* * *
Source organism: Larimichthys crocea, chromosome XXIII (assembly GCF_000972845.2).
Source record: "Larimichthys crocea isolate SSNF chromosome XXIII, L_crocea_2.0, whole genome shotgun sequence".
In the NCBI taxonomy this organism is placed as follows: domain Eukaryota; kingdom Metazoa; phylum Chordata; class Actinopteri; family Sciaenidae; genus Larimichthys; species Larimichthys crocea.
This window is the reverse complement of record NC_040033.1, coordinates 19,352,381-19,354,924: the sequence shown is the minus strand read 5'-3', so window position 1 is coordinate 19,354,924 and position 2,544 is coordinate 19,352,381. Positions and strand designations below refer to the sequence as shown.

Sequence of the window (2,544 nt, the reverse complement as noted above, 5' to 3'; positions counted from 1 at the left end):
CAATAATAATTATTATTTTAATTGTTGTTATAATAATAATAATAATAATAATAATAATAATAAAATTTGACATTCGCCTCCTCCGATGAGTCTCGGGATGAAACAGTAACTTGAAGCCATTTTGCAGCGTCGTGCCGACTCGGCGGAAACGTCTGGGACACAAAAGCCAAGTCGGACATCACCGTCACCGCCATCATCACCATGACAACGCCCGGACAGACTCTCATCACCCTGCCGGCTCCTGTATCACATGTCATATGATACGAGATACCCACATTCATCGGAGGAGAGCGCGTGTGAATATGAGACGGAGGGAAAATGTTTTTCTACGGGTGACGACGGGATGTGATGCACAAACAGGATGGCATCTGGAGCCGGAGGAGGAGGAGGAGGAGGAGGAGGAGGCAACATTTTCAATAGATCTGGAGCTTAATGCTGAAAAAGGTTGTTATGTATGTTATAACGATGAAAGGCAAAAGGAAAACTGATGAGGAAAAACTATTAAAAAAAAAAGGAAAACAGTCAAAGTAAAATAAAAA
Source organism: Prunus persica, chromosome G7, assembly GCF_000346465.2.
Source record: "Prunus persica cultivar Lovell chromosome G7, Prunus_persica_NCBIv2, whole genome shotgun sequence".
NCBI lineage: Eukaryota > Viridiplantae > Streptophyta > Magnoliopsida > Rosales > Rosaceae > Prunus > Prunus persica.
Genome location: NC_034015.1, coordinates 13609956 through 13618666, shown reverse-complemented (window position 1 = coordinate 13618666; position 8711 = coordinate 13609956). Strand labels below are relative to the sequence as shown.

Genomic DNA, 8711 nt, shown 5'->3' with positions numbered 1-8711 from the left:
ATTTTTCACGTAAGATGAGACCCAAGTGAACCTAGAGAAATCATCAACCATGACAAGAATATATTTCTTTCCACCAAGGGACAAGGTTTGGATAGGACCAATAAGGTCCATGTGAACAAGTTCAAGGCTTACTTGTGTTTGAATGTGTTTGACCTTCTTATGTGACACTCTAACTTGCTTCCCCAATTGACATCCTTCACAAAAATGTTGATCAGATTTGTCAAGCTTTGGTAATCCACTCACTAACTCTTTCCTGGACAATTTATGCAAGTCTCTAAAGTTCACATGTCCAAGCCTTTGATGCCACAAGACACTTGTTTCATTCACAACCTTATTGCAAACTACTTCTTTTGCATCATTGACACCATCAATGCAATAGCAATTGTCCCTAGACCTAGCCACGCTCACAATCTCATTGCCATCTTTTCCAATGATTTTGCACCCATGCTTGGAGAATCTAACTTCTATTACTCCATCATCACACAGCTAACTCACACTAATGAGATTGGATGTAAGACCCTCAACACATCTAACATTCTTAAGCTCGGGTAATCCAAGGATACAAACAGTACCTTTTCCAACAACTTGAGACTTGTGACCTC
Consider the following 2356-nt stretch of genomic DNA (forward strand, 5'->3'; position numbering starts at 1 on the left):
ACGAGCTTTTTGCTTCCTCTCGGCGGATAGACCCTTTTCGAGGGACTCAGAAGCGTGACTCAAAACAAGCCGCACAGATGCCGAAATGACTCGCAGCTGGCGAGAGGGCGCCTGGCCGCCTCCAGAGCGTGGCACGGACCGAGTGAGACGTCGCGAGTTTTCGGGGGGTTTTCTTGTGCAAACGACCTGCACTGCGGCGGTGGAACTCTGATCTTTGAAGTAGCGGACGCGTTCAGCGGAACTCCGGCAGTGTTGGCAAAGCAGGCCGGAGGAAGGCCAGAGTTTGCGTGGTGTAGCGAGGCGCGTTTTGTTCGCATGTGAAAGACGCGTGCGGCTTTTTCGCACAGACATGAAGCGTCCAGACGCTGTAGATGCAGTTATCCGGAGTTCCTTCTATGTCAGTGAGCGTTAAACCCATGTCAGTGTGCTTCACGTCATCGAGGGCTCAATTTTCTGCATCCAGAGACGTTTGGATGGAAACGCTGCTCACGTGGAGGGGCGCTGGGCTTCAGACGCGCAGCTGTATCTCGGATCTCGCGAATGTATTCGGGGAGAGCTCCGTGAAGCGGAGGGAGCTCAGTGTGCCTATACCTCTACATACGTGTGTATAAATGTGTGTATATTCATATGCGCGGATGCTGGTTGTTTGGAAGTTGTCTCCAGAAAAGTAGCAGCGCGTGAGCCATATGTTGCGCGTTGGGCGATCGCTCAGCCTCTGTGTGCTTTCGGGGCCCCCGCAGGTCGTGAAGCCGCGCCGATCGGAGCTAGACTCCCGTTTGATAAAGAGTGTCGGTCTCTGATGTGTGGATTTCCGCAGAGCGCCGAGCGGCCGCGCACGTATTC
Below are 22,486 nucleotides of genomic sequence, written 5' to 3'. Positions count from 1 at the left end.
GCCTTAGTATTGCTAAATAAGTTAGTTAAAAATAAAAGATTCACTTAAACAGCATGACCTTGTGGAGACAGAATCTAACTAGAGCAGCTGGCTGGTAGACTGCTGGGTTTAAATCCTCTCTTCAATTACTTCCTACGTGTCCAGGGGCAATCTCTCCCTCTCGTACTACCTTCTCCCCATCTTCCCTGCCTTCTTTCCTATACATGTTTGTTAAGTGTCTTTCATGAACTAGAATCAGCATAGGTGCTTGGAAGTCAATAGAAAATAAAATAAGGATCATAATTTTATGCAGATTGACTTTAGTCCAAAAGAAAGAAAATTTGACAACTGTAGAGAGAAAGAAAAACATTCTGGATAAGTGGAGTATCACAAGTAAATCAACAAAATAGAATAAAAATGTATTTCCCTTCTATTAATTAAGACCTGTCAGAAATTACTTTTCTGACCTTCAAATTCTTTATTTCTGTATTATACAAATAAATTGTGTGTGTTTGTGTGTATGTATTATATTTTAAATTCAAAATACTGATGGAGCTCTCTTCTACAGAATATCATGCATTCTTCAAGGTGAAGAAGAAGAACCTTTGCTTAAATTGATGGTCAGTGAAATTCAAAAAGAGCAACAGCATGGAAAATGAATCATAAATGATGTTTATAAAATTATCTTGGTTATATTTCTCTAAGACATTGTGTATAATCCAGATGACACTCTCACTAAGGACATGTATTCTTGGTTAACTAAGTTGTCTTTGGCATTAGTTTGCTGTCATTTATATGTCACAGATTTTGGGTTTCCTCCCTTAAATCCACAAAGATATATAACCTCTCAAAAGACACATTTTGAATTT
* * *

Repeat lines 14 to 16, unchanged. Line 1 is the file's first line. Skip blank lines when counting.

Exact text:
ACGAGCTTTTTGCTTCCTCTCGGCGGATAGACCCTTTTCGAGGGACTCAGAAGCGTGACTCAAAACAAGCCGCACAGATGCCGAAATGACTCGCAGCTGGCGAGAGGGCGCCTGGCCGCCTCCAGAGCGTGGCACGGACCGAGTGAGACGTCGCGAGTTTTCGGGGGGTTTTCTTGTGCAAACGACCTGCACTGCGGCGGTGGAACTCTGATCTTTGAAGTAGCGGACGCGTTCAGCGGAACTCCGGCAGTGTTGGCAAAGCAGGCCGGAGGAAGGCCAGAGTTTGCGTGGTGTAGCGAGGCGCGTTTTGTTCGCATGTGAAAGACGCGTGCGGCTTTTTCGCACAGACATGAAGCGTCCAGACGCTGTAGATGCAGTTATCCGGAGTTCCTTCTATGTCAGTGAGCGTTAAACCCATGTCAGTGTGCTTCACGTCATCGAGGGCTCAATTTTCTGCATCCAGAGACGTTTGGATGGAAACGCTGCTCACGTGGAGGGGCGCTGGGCTTCAGACGCGCAGCTGTATCTCGGATCTCGCGAATGTATTCGGGGAGAGCTCCGTGAAGCGGAGGGAGCTCAGTGTGCCTATACCTCTACATACGTGTGTATAAATGTGTGTATATTCATATGCGCGGATGCTGGTTGTTTGGAAGTTGTCTCCAGAAAAGTAGCAGCGCGTGAGCCATATGTTGCGCGTTGGGCGATCGCTCAGCCTCTGTGTGCTTTCGGGGCCCCCGCAGGTCGTGAAGCCGCGCCGATCGGAGCTAGACTCCCGTTTGATAAAGAGTGTCGGTCTCTGATGTGTGGATTTCCGCAGAGCGCCGAGCGGCCGCGCACGTATTC
Below are 22,486 nucleotides of genomic sequence, written 5' to 3'. Positions count from 1 at the left end.
GCCTTAGTATTGCTAAATAAGTTAGTTAAAAATAAAAGATTCACTTAAACAGCATGACCTTGTGGAGACAGAATCTAACTAGAGCAGCTGGCTGGTAGACTGCTGGGTTTAAATCCTCTCTTCAATTACTTCCTACGTGTCCAGGGGCAATCTCTCCCTCTCGTACTACCTTCTCCCCATCTTCCCTGCCTTCTTTCCTATACATGTTTGTTAAGTGTCTTTCATGAACTAGAATCAGCATAGGTGCTTGGAAGTCAATAGAAAATAAAATAAGGATCATAATTTTATGCAGATTGACTTTAGTCCAAAAGAAAGAAAATTTGACAACTGTAGAGAGAAAGAAAAACATTCTGGATAAGTGGAGTATCACAAGTAAATCAACAAAATAGAATAAAAATGTATTTCCCTTCTATTAATTAAGACCTGTCAGAAATTACTTTTCTGACCTTCAAATTCTTTATTTCTGTATTATACAAATAAATTGTGTGTGTTTGTGTGTATGTATTATATTTTAAATTCAAAATACTGATGGAGCTCTCTTCTACAGAATATCATGCATTCTTCAAGGTGAAGAAGAAGAACCTTTGCTTAAATTGATGGTCAGTGAAATTCAAAAAGAGCAACAGCATGGAAAATGAATCATAAATGATGTTTATAAAATTATCTTGGTTATATTTCTCTAAGACATTGTGTATAATCCAGATGACACTCTCACTAAGGACATGTATTCTTGGTTAACTAAGTTGTCTTTGGCATTAGTTTGCTGTCATTTATATGTCACAGATTTTGGGTTTCCTCCCTTAAATCCACAAAGATATATAACCTCTCAAAAGACACATTTTGAATTT